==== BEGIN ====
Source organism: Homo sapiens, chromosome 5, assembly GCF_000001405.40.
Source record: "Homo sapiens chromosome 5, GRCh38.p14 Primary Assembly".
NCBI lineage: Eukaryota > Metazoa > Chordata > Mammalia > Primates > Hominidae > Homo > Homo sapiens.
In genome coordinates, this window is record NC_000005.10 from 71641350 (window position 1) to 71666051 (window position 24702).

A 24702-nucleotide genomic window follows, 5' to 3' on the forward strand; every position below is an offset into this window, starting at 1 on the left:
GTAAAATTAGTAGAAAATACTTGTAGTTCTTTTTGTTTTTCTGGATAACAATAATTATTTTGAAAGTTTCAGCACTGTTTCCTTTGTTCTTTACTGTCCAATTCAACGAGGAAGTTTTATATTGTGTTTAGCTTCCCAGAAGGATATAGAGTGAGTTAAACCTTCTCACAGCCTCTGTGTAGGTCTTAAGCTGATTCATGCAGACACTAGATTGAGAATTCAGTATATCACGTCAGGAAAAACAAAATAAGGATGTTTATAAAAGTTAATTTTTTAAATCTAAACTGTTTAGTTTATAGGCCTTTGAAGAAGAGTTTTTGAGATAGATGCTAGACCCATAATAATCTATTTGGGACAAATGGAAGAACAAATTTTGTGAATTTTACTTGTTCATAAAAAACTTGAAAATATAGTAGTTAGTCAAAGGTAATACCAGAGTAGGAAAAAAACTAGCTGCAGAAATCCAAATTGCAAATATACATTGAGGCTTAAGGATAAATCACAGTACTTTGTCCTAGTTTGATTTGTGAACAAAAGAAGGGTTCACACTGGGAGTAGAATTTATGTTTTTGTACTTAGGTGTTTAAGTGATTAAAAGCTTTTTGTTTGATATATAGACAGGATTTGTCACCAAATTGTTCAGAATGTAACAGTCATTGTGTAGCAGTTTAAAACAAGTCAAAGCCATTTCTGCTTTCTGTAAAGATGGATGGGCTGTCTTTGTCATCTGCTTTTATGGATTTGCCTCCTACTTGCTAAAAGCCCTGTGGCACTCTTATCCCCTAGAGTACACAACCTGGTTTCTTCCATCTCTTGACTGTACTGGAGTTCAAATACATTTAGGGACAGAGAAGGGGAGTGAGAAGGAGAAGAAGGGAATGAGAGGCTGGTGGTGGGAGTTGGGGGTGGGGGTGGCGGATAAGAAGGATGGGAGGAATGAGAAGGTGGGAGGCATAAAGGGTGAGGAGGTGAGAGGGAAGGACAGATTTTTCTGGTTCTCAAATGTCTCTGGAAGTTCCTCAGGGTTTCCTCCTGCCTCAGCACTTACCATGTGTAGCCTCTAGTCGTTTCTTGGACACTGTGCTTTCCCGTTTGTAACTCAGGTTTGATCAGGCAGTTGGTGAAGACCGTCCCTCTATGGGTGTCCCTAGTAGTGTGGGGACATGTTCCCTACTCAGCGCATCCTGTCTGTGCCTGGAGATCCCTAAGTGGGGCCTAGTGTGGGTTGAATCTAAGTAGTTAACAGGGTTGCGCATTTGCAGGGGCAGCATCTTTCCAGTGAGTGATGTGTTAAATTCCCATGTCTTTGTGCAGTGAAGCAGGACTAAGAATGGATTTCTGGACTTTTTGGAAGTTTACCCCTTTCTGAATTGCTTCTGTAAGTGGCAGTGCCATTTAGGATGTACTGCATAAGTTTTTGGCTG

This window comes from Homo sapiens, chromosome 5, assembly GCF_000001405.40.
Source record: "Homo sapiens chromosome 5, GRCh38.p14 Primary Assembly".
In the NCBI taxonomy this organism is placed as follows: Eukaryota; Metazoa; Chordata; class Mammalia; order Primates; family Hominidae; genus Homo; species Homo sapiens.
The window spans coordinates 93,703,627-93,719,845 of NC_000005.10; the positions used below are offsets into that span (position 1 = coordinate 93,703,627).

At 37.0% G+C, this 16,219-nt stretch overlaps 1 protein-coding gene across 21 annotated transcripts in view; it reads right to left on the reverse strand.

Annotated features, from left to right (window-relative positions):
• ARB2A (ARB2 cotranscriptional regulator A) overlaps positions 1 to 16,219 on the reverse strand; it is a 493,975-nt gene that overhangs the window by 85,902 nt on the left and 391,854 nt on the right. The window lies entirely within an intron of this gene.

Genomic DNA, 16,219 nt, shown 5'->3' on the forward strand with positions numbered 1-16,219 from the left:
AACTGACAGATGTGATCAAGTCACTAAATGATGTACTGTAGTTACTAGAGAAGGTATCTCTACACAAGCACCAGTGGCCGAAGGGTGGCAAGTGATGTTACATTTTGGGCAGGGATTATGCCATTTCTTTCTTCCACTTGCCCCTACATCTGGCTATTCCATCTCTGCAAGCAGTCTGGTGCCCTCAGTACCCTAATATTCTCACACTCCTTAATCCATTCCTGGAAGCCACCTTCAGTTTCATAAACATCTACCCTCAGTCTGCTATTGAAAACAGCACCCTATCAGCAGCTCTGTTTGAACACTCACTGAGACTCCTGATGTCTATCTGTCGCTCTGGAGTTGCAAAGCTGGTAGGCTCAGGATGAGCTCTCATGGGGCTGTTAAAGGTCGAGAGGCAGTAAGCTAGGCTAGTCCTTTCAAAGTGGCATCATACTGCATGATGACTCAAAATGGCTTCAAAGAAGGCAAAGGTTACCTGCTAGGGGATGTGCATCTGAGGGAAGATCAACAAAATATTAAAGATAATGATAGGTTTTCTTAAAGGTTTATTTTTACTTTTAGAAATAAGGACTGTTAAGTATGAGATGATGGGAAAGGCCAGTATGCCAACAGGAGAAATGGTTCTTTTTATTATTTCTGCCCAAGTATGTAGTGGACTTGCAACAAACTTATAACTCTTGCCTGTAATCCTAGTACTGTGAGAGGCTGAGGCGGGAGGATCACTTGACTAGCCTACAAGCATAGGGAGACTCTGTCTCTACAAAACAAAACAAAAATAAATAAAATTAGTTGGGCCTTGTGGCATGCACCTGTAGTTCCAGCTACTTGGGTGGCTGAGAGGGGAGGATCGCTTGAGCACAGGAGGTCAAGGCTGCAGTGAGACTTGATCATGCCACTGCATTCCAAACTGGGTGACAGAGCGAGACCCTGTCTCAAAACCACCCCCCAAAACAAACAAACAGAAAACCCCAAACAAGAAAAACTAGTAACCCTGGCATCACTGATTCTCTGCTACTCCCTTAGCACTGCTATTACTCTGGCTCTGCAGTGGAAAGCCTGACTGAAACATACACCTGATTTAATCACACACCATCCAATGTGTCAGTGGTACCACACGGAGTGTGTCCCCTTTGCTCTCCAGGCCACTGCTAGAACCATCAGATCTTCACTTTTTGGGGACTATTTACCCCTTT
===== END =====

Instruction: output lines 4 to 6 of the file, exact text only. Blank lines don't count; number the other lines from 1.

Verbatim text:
In genome coordinates, this window is record NC_000005.10 from 71641350 (window position 1) to 71666051 (window position 24702).

A 24702-nucleotide genomic window follows, 5' to 3' on the forward strand; every position below is an offset into this window, starting at 1 on the left:
GTAAAATTAGTAGAAAATACTTGTAGTTCTTTTTGTTTTTCTGGATAACAATAATTATTTTGAAAGTTTCAGCACTGTTTCCTTTGTTCTTTACTGTCCAATTCAACGAGGAAGTTTTATATTGTGTTTAGCTTCCCAGAAGGATATAGAGTGAGTTAAACCTTCTCACAGCCTCTGTGTAGGTCTTAAGCTGATTCATGCAGACACTAGATTGAGAATTCAGTATATCACGTCAGGAAAAACAAAATAAGGATGTTTATAAAAGTTAATTTTTTAAATCTAAACTGTTTAGTTTATAGGCCTTTGAAGAAGAGTTTTTGAGATAGATGCTAGACCCATAATAATCTATTTGGGACAAATGGAAGAACAAATTTTGTGAATTTTACTTGTTCATAAAAAACTTGAAAATATAGTAGTTAGTCAAAGGTAATACCAGAGTAGGAAAAAAACTAGCTGCAGAAATCCAAATTGCAAATATACATTGAGGCTTAAGGATAAATCACAGTACTTTGTCCTAGTTTGATTTGTGAACAAAAGAAGGGTTCACACTGGGAGTAGAATTTATGTTTTTGTACTTAGGTGTTTAAGTGATTAAAAGCTTTTTGTTTGATATATAGACAGGATTTGTCACCAAATTGTTCAGAATGTAACAGTCATTGTGTAGCAGTTTAAAACAAGTCAAAGCCATTTCTGCTTTCTGTAAAGATGGATGGGCTGTCTTTGTCATCTGCTTTTATGGATTTGCCTCCTACTTGCTAAAAGCCCTGTGGCACTCTTATCCCCTAGAGTACACAACCTGGTTTCTTCCATCTCTTGACTGTACTGGAGTTCAAATACATTTAGGGACAGAGAAGGGGAGTGAGAAGGAGAAGAAGGGAATGAGAGGCTGGTGGTGGGAGTTGGGGGTGGGGGTGGCGGATAAGAAGGATGGGAGGAATGAGAAGGTGGGAGGCATAAAGGGTGAGGAGGTGAGAGGGAAGGACAGATTTTTCTGGTTCTCAAATGTCTCTGGAAGTTCCTCAGGGTTTCCTCCTGCCTCAGCACTTACCATGTGTAGCCTCTAGTCGTTTCTTGGACACTGTGCTTTCCCGTTTGTAACTCAGGTTTGATCAGGCAGTTGGTGAAGACCGTCCCTCTATGGGTGTCCCTAGTAGTGTGGGGACATGTTCCCTACTCAGCGCATCCTGTCTGTGCCTGGAGATCCCTAAGTGGGGCCTAGTGTGGGTTGAATCTAAGTAGTTAACAGGGTTGCGCATTTGCAGGGGCAGCATCTTTCCAGTGAGTGATGTGTTAAATTCCCATGTCTTTGTGCAGTGAAGCAGGACTAAGAATGGATTTCTGGACTTTTTGGAAGTTTACCCCTTTCTGAATTGCTTCTGTAAGTGGCAGTGCCATTTAGGATGTACTGCATAAGTTTTTGGCTG